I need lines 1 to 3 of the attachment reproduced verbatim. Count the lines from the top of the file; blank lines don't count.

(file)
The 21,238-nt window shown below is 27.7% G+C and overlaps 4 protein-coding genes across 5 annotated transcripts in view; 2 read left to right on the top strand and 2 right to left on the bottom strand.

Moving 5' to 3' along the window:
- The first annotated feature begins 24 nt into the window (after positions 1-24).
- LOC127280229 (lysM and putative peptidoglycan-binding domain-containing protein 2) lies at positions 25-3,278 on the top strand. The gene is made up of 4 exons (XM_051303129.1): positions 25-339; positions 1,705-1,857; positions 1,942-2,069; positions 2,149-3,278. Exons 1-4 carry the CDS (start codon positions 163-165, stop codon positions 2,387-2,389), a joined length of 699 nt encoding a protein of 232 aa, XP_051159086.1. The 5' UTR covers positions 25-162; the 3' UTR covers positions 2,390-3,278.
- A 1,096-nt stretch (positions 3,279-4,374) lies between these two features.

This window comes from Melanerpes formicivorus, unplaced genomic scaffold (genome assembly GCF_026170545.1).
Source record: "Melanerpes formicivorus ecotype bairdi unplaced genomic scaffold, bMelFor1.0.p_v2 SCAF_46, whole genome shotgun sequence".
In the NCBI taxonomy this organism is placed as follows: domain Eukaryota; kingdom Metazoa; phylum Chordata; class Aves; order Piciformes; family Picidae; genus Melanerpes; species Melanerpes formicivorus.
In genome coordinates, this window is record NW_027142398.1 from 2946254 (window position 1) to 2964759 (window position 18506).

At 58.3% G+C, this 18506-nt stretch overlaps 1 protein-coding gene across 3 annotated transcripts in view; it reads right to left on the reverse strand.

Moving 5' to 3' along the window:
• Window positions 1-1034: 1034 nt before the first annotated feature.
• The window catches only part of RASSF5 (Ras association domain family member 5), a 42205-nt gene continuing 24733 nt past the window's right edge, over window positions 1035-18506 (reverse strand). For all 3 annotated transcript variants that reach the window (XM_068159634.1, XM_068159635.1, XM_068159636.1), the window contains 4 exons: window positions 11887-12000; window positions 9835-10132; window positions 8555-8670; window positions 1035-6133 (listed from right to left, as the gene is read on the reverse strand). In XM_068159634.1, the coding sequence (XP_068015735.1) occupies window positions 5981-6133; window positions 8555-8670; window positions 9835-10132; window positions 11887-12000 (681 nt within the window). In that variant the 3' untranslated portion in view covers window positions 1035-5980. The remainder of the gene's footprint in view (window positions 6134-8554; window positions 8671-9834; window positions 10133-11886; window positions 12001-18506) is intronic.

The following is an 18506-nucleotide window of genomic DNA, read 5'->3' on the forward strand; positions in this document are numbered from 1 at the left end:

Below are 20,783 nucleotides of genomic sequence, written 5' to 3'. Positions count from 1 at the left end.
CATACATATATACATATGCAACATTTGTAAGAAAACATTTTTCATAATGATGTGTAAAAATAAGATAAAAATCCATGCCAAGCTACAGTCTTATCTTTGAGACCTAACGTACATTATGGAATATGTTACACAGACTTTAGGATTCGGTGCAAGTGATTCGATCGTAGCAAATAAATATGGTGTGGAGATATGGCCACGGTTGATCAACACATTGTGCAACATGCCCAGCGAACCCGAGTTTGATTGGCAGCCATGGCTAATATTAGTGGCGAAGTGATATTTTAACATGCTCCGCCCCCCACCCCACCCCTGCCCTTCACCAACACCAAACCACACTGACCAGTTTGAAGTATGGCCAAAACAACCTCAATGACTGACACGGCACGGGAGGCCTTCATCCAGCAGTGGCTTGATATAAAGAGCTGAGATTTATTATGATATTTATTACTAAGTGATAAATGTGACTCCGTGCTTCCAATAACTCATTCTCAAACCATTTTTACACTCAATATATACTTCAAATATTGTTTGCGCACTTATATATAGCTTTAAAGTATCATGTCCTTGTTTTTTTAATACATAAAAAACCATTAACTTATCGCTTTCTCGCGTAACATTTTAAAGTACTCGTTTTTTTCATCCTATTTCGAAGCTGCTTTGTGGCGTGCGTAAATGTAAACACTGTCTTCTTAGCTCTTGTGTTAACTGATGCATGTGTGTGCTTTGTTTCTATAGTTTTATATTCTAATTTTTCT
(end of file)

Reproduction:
The 21,238-nt window shown below is 27.7% G+C and overlaps 4 protein-coding genes across 5 annotated transcripts in view; 2 read left to right on the top strand and 2 right to left on the bottom strand.

Moving 5' to 3' along the window:
- The first annotated feature begins 24 nt into the window (after positions 1-24).